Government agrees extra Covid-19 restrictions for Essex
Health Secretary Matt Hancock has agreed to extra Covid-19 restrictions in Essex – including towns and villages within miles of Sudbury – from Saturday (Oct 17).
In a House of Commons statement on Thursday (Oct 15) he confirmed he was backing a request from the county council to impose the measures, which bar households from mixing indoors, including restaurants and pubs.
At the same time, London will also move from the 'medium' alert Tier 1 to the 'high' alert Tier 2 under the Government's new three-tiered system of local Covid-19 alert levels. Suffolk remains in Tier 1 on medium alert.
Cllr David Finch, leader of Conservative-controlled Essex County Council, said: "We welcome the Government's announcement today regarding Essex moving to the 'high' local Covid alert category, which is clear recognition of the severity of the situation we find ourselves in as a county and indeed across many parts of the country.
"We think the Government has decided correctly, guided by the science, and the fact is that the number of cases in Essex is rising exponentially.
"We understand that the move to the 'high' local Covid alert level may affect people's lives and businesses and understand the very strong feelings about this. However, we have a duty of care to the people of Essex and we firmly believe that this is the best route to minimise disruptions, to save lives – not just for those with the virus, but for other patients as well – and to protect businesses.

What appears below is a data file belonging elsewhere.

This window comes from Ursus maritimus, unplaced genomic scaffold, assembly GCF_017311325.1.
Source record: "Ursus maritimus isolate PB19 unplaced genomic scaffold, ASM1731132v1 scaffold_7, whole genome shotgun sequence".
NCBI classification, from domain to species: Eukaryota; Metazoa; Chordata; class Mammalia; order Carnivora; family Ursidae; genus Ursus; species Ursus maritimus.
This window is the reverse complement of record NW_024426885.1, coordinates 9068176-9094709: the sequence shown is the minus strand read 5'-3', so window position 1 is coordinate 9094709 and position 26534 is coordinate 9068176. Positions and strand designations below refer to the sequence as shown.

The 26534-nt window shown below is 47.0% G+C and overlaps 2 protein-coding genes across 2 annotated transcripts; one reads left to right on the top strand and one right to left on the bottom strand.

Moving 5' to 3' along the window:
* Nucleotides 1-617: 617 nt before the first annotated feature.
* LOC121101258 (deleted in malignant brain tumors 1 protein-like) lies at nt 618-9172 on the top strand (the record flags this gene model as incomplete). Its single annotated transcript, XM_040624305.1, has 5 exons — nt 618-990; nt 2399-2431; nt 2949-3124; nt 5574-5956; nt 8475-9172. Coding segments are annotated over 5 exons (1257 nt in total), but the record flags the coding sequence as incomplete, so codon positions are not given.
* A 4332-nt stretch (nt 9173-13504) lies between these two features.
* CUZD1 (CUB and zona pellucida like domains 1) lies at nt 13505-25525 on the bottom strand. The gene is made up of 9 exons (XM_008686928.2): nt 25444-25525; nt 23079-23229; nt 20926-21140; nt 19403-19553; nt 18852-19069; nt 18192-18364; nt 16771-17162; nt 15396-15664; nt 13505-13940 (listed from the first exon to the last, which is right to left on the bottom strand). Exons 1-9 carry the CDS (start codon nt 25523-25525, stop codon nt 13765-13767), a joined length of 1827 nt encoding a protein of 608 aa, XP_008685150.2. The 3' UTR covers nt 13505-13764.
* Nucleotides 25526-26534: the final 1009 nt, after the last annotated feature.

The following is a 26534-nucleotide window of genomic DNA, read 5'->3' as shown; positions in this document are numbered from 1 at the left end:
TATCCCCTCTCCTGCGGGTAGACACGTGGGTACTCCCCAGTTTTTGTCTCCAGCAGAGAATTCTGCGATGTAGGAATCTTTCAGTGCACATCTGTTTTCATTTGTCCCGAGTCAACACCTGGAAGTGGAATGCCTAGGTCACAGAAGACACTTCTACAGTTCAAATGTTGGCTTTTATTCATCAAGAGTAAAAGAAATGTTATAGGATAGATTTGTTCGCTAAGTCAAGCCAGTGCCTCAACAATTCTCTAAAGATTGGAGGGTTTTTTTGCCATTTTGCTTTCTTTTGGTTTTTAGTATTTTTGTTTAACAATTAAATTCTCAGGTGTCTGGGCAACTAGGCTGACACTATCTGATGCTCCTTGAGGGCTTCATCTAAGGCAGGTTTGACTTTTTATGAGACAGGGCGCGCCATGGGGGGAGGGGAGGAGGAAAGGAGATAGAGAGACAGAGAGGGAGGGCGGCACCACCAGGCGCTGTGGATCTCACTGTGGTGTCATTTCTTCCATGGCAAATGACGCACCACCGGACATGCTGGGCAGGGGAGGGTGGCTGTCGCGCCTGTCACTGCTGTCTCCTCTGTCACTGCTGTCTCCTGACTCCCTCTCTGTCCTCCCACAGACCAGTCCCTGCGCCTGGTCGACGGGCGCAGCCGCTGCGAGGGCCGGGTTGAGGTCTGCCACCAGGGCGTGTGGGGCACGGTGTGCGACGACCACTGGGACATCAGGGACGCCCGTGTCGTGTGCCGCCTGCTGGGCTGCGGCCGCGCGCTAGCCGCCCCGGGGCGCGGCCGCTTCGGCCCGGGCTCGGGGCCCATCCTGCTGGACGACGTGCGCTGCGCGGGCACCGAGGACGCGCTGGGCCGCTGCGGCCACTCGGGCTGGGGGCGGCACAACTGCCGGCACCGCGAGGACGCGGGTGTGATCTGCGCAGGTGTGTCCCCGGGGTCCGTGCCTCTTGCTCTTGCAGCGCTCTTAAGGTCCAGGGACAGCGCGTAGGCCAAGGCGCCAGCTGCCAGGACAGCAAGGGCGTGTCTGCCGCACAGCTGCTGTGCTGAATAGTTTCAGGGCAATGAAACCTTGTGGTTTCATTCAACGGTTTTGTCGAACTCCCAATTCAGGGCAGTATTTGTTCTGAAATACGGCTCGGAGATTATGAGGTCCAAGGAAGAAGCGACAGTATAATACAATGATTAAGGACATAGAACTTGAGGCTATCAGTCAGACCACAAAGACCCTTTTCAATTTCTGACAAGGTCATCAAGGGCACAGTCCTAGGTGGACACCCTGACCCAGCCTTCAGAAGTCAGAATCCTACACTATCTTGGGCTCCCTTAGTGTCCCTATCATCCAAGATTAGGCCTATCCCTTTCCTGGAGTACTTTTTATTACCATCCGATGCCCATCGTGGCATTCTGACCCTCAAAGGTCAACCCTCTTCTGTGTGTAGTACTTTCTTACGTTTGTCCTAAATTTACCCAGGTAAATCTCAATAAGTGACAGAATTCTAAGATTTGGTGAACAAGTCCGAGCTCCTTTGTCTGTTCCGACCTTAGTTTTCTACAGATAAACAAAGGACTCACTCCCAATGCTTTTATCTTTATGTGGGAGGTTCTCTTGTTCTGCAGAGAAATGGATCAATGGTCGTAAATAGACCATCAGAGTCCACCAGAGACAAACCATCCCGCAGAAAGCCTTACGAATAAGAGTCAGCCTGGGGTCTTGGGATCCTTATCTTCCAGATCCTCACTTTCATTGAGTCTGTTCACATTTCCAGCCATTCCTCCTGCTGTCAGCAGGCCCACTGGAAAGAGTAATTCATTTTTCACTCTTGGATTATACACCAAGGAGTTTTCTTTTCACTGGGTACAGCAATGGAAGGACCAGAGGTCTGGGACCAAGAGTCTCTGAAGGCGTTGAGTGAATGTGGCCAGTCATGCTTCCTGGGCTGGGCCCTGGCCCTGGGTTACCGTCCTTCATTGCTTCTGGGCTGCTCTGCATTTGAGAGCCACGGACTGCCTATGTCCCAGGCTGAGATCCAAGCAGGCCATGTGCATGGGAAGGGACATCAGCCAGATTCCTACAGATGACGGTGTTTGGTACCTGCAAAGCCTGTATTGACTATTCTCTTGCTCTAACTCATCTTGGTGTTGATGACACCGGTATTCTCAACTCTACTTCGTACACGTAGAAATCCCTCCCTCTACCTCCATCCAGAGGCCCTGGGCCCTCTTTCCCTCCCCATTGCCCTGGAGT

"These are difficult times for individuals, businesses and communities, but I know that as a county we will come together to support and protect one another – as we have done previously – and that acting sooner rather than later to curb the spread of Covid is the right thing to do."
Every area of England now falls into three categories: medium (Tier 1), high (Tier 2) or very high (Tier 3), depending on the local rate of infection.
People in Tier 1 areas must not meet in a group of more than six, indoors or outdoors, and pubs, bars and restaurants must close by 10pm.
In Tier 2, residents must not meet socially in private homes, pubs or restaurants with people they don't live with. Families and friends may still meet outdoors, but only in a group of up to six.
For those in Tier 3 areas, there is a ban on meeting socially indoors or in private gardens or pub gardens with anybody who is not part of your household. People may still meet in parks, beaches, countryside or forests, as long as they are not in a group of more than six.
Only pubs and bars "serving substantial meals" can open and alcohol can be served only as part of a meal.
Further measures restrict residents in Scotland, Wales and Northern Ireland, where a "circuit breaker" limited lockdown has been announced.
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